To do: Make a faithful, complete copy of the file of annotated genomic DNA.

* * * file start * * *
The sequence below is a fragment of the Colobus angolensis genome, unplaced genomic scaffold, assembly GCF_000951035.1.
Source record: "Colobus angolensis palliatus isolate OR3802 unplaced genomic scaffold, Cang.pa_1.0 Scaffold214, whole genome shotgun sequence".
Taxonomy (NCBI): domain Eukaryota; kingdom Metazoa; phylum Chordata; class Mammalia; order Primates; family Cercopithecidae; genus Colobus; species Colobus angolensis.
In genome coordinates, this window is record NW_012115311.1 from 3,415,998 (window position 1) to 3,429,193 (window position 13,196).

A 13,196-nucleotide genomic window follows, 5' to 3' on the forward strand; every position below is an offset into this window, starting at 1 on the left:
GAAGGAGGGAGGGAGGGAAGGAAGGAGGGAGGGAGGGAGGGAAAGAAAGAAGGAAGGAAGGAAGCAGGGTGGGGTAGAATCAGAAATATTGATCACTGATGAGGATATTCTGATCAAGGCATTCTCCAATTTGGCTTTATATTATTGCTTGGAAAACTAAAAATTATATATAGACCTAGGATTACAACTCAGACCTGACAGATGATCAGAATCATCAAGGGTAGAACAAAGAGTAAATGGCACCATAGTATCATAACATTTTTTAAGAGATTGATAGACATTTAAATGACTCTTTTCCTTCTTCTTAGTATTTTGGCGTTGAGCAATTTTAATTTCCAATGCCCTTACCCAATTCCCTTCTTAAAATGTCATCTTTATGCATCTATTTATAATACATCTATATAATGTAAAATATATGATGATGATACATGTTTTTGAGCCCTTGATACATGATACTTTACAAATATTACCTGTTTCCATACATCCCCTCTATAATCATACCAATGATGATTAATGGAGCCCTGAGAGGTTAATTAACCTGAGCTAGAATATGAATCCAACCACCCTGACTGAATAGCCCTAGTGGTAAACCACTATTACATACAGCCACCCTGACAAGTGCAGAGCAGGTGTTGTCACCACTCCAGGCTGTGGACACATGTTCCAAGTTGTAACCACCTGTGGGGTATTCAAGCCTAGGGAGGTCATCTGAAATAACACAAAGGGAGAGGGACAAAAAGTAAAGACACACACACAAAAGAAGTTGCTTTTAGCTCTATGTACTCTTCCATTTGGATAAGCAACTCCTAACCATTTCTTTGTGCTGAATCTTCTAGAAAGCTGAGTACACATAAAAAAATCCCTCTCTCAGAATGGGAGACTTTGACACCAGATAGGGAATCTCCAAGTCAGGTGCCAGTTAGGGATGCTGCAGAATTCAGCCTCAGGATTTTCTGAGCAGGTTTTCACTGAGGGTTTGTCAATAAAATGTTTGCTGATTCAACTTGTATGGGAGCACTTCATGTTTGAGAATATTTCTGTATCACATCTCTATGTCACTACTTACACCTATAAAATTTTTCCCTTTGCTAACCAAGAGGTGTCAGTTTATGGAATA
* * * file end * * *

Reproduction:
The sequence below is a fragment of the Colobus angolensis genome, unplaced genomic scaffold, assembly GCF_000951035.1.
Source record: "Colobus angolensis palliatus isolate OR3802 unplaced genomic scaffold, Cang.pa_1.0 Scaffold214, whole genome shotgun sequence".
Taxonomy (NCBI): domain Eukaryota; kingdom Metazoa; phylum Chordata; class Mammalia; order Primates; family Cercopithecidae; genus Colobus; species Colobus angolensis.
In genome coordinates, this window is record NW_012115311.1 from 3,415,998 (window position 1) to 3,429,193 (window position 13,196).

A 13,196-nucleotide genomic window follows, 5' to 3' on the forward strand; every position below is an offset into this window, starting at 1 on the left:
GAAGGAGGGAGGGAGGGAAGGAAGGAGGGAGGGAGGGAGGGAAAGAAAGAAGGAAGGAAGGAAGCAGGGTGGGGTAGAATCAGAAATATTGATCACTGATGAGGATATTCTGATCAAGGCATTCTCCAATTTGGCTTTATATTATTGCTTGGAAAACTAAAAATTATATATAGACCTAGGATTACAACTCAGACCTGACAGATGATCAGAATCATCAAGGGTAGAACAAAGAGTAAATGGCACCATAGTATCATAACATTTTTTAAGAGATTGATAGACATTTAAATGACTCTTTTCCTTCTTCTTAGTATTTTGGCGTTGAGCAATTTTAATTTCCAATGCCCTTACCCAATTCCCTTCTTAAAATGTCATCTTTATGCATCTATTTATAATACATCTATATAATGTAAAATATATGATGATGATACATGTTTTTGAGCCCTTGATACATGATACTTTACAAATATTACCTGTTTCCATACATCCCCTCTATAATCATACCAATGATGATTAATGGAGCCCTGAGAGGTTAATTAACCTGAGCTAGAATATGAATCCAACCACCCTGACTGAATAGCCCTAGTGGTAAACCACTATTACATACAGCCACCCTGACAAGTGCAGAGCAGGTGTTGTCACCACTCCAGGCTGTGGACACATGTTCCAAGTTGTAACCACCTGTGGGGTATTCAAGCCTAGGGAGGTCATCTGAAATAACACAAAGGGAGAGGGACAAAAAGTAAAGACACACACACAAAAGAAGTTGCTTTTAGCTCTATGTACTCTTCCATTTGGATAAGCAACTCCTAACCATTTCTTTGTGCTGAATCTTCTAGAAAGCTGAGTACACATAAAAAAATCCCTCTCTCAGAATGGGAGACTTTGACACCAGATAGGGAATCTCCAAGTCAGGTGCCAGTTAGGGATGCTGCAGAATTCAGCCTCAGGATTTTCTGAGCAGGTTTTCACTGAGGGTTTGTCAATAAAATGTTTGCTGATTCAACTTGTATGGGAGCACTTCATGTTTGAGAATATTTCTGTATCACATCTCTATGTCACTACTTACACCTATAAAATTTTTCCCTTTGCTAACCAAGAGGTGTCAGTTTATGGAATA